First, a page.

More interesting news to those who follow this as a regular part of their daily existence was Merkel joining Sarkozy in endorsing a financial transaction tax, or Tobin tax, on all EU banks.

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The Iron Lady, biopic of Margaret Thatcher opens in London

Critics are unanimous in their praise for Meryl Streep, Conservatives are united in wishing it hadn't happened.
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Meryl Streep greets fans who braved gale force winds and rain to watch her walk the red carpet at Wednesday's gala premier of "The Iron Lady" (Stuart Wilson/AFP/Getty Images)

The film about Mrs. Thatcher creates greater unanimity than the real life former Prime Minister ever did during her long political career.

Everyone - film critics, former colleagues and the current Prime Minister, David Cameron - is effusive in their praise for star Meryl Streep. They all question whether the film itself is all that good, although for different reasons.

Cameron told the BBC "it's a fantastic piece of acting by Meryl Streep." But added, "It's more about ageing and elements of dementia rather than about an amazing prime minister". He added he wished it hadn't been made just now.  Presumably because the former PM is still alive.

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Finger pointing continues over Britain's "veto"

EC President Barrosso condemns Britain's negotiating stance at last week's summit
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EC President Jose Manuel Barrosso reports on last week's summit. He was diplomatic - but clearly unhappy with David Cameron (FREDERICK FLORIN/AFP/Getty Images)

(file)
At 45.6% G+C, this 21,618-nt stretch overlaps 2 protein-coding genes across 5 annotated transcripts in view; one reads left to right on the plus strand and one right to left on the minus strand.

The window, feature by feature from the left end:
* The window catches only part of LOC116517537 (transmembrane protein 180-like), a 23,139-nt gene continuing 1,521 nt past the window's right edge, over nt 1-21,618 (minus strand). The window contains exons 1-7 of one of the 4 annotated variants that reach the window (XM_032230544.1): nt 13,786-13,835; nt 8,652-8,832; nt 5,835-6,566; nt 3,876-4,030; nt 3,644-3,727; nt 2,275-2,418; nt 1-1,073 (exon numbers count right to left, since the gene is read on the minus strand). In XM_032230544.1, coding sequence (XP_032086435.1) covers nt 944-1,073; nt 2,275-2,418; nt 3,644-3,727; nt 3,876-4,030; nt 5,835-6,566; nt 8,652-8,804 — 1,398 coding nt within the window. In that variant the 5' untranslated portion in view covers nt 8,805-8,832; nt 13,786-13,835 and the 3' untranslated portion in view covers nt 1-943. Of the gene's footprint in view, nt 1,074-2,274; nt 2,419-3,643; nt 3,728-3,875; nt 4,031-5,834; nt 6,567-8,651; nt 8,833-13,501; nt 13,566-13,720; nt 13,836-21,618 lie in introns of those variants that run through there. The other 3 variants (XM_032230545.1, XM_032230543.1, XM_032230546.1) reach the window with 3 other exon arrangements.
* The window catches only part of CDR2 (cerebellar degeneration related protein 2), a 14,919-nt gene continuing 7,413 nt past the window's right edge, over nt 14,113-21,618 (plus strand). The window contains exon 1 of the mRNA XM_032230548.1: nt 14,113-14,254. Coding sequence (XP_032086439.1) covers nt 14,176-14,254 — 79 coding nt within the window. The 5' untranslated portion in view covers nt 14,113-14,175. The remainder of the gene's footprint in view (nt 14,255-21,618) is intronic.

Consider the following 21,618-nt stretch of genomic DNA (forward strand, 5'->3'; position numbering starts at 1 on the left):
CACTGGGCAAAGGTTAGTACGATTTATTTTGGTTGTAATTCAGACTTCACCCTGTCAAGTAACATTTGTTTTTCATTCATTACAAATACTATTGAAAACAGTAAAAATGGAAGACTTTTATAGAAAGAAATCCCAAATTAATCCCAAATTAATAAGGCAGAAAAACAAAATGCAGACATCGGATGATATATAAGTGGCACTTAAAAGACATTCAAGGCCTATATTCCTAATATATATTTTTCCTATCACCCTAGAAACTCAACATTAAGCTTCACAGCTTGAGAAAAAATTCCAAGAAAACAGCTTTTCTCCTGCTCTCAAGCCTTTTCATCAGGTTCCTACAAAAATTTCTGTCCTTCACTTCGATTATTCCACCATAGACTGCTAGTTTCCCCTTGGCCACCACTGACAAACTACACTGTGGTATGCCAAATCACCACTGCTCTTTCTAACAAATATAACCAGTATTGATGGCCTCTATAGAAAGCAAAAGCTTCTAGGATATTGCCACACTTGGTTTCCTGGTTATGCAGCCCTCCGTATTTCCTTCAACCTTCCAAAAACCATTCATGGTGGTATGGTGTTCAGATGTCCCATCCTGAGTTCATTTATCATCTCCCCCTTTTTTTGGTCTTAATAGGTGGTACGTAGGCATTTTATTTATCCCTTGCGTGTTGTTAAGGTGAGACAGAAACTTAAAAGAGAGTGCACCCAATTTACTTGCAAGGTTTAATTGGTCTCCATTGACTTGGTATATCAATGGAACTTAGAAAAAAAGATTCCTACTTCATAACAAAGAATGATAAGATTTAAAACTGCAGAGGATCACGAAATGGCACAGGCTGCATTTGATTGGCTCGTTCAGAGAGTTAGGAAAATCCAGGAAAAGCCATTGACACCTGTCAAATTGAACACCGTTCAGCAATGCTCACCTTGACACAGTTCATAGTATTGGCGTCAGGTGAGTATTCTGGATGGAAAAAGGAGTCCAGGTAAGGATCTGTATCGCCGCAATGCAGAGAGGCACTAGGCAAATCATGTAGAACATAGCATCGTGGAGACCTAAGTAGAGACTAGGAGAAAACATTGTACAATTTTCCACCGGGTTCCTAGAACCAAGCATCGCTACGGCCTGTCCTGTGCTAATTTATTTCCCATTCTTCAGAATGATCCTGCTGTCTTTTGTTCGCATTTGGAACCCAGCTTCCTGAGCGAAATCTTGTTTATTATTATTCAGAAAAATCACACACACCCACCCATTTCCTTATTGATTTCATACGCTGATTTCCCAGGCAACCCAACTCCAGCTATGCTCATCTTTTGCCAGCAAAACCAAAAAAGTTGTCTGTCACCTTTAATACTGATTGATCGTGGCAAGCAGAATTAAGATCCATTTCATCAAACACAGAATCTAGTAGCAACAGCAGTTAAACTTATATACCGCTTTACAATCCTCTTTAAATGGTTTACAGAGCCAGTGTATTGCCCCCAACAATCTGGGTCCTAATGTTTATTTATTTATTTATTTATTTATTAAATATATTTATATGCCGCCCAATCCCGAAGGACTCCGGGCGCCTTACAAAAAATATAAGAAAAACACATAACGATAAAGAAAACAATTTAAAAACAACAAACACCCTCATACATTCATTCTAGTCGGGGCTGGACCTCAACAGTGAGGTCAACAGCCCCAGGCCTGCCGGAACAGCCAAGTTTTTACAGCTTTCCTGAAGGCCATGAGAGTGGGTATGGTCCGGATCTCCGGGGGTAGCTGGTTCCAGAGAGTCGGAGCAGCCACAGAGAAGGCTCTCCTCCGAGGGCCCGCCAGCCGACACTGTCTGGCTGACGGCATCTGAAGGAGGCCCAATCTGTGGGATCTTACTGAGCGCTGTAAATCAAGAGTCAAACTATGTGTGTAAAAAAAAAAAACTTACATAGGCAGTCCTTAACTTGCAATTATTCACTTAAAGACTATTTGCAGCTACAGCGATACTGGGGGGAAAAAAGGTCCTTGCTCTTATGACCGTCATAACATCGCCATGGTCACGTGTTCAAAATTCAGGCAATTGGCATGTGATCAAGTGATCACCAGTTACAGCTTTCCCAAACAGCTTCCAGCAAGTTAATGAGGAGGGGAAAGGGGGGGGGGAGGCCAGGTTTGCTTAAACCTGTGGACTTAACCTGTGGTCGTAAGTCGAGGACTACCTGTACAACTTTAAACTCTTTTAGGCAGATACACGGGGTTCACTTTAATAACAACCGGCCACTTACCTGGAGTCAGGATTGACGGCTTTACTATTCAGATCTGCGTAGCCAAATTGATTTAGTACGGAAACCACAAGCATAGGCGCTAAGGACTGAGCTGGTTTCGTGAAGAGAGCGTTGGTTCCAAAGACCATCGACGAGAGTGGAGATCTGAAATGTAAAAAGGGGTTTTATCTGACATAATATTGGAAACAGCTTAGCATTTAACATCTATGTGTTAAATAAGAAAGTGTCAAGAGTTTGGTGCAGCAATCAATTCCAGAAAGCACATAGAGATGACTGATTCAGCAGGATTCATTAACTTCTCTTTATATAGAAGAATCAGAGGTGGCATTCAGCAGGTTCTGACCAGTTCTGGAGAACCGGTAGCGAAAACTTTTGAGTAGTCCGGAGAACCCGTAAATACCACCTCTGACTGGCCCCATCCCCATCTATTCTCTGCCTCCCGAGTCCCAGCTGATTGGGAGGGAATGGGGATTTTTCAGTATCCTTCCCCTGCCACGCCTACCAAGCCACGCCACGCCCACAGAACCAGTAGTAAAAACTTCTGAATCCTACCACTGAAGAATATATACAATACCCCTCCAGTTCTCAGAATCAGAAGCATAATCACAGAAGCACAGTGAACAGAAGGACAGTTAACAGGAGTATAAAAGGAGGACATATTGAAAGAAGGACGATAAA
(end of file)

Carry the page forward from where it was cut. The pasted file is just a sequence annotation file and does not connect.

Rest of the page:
David Cameron continues to reap the whirlwind over his actions at last week's EU summit
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Britain's David Cameron: on the outside looking in

The British Prime Minister is getting to know the space between the rock and the hard place as the euro and Britain's economic fate are decided without him
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David Cameron heads off to Brussels for the EU summit. (CARL COURT/AFP/Getty Images)

As the EU summit gets underway spare a thought for the leader of Europe's perpetual odd man out, Britain.

Prime Minister David Cameron is marginalized by the facts: Britain is not part of the Euro. This gives him precious little influence in shaping a solution to the euro zone debt crisis, but whatever happens, if the euro breaks up Britain will pay as high a price as any euro zone member for failure.